Why we open sourced our web framework
2020 has brought us a new world, a completely different path than many would have foreseen. Individual lives were changed big and small, and businesses began to accommodate the impact of COVID-19 to their environment.
But while a lot has changed, some things have stayed the same. We at Adyen kept on working full-throttle, adding new features and following our game plan for releases without slowing down the hiring process.
In the light of the new world, and as part of providing the most suitable in-store payment acceptance for our merchants and their shoppers, we have explored various solutions where the shopper does not have to touch the POS terminal during the entire transaction process. We found the solution together with another product we have developed for ecommerce, Pay By Link, where the shopper gets a link from the merchant which redirects to a page hosted by Adyen to complete the payment.
The solution can be summarized as follows: Using their mobile devices, the shopper can obtain the URL through scanning the QR code. From that point on, the shopper can proceed by using their favorite payment method. The Adyen backend will handle the rest, while informing the Adyen terminal about the status. Once the terminal gets the notification that a payment is successful, it can continue with the rest of the operation such as printing receipts and communicating with the cash register. This allows the merchant to keep the typical payment experience business-as-usual.
Pay By Link interactions flow from the shopper to Adyen backend, to the Adyen terminal, to the cash register.
In a nutshell, this solution provides a check for all our goals for contactless payments:
So how did we manage to develop and deploy such a large feature that requires involvement from a lot of different teams within a very short period of time?
The answer lies in the Adyen formula and the Adyen way of developing.
During the design phase of the feature, we have selected a few key merchants that fit the right profile for us to gather the requirements as well as interest. Thanks to their insight, we were able to prioritize certain parts of the solution.
Once we have figured out how the feature is defined, we have started exploring the terminal architecture as well as the existing Pay By Link solution to see how we can create the optimum synergy. We have involved many who have worked with either or both of the solutions, to sharpen our ideas and to think about edge cases.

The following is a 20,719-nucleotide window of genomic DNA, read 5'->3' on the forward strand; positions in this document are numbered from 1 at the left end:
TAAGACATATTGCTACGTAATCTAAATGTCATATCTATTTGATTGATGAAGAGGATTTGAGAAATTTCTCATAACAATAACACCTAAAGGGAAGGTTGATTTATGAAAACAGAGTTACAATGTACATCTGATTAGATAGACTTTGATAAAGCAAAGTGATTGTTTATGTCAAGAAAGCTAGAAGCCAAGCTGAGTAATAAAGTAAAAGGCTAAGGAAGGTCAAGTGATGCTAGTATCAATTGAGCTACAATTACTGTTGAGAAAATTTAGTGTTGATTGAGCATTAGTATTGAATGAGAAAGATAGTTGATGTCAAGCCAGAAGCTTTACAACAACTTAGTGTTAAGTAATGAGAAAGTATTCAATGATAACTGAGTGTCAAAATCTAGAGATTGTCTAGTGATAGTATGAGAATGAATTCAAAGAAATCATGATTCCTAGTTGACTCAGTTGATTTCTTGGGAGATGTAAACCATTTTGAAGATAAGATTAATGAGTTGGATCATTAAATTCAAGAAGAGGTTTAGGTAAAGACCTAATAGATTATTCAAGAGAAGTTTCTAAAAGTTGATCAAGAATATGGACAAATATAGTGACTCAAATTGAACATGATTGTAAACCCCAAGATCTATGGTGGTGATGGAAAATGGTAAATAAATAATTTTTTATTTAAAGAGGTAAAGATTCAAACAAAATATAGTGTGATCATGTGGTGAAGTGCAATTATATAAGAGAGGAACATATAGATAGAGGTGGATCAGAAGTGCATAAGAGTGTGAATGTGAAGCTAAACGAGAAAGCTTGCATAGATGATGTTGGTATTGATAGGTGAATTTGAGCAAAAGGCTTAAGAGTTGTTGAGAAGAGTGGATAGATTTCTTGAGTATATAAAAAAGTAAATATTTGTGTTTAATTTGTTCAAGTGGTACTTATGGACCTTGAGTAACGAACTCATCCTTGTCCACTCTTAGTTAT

One of the key points of Adyen development is to expose the work early. Previously named “Push early, pull often”, the rewording actually gives us a wider meaning, encouraging our team to expose the code as early as possible to other developers, test environments, beta merchants. In turn, any bugs or alignment issues between different parties can be detected early on, leading to a faster stability cycle.
For the development of the Pay By Link in-store solution, we had to create a super team containing members from multiple streams as well as experts on multiple domains. This was necessary since there were a lot of moving parts which have to be aligned at every step. To be able to work efficiently, we started with:
Each week we not only tracked development progress through the meetings, but we also tried to come up with a newer prototype as soon as possible, where the new code was exposed and tested together with the rest. We were able to quickly identify the potential misalignments and successfully managed to follow up the challenging timelines set.
What we have achieved through this approach is a high-quality solution, already proven under many sunny and edge cases, tested through the scope of our “early adopter” merchants.
Contactless payments through Pay By Link in-store is now available for our merchants.
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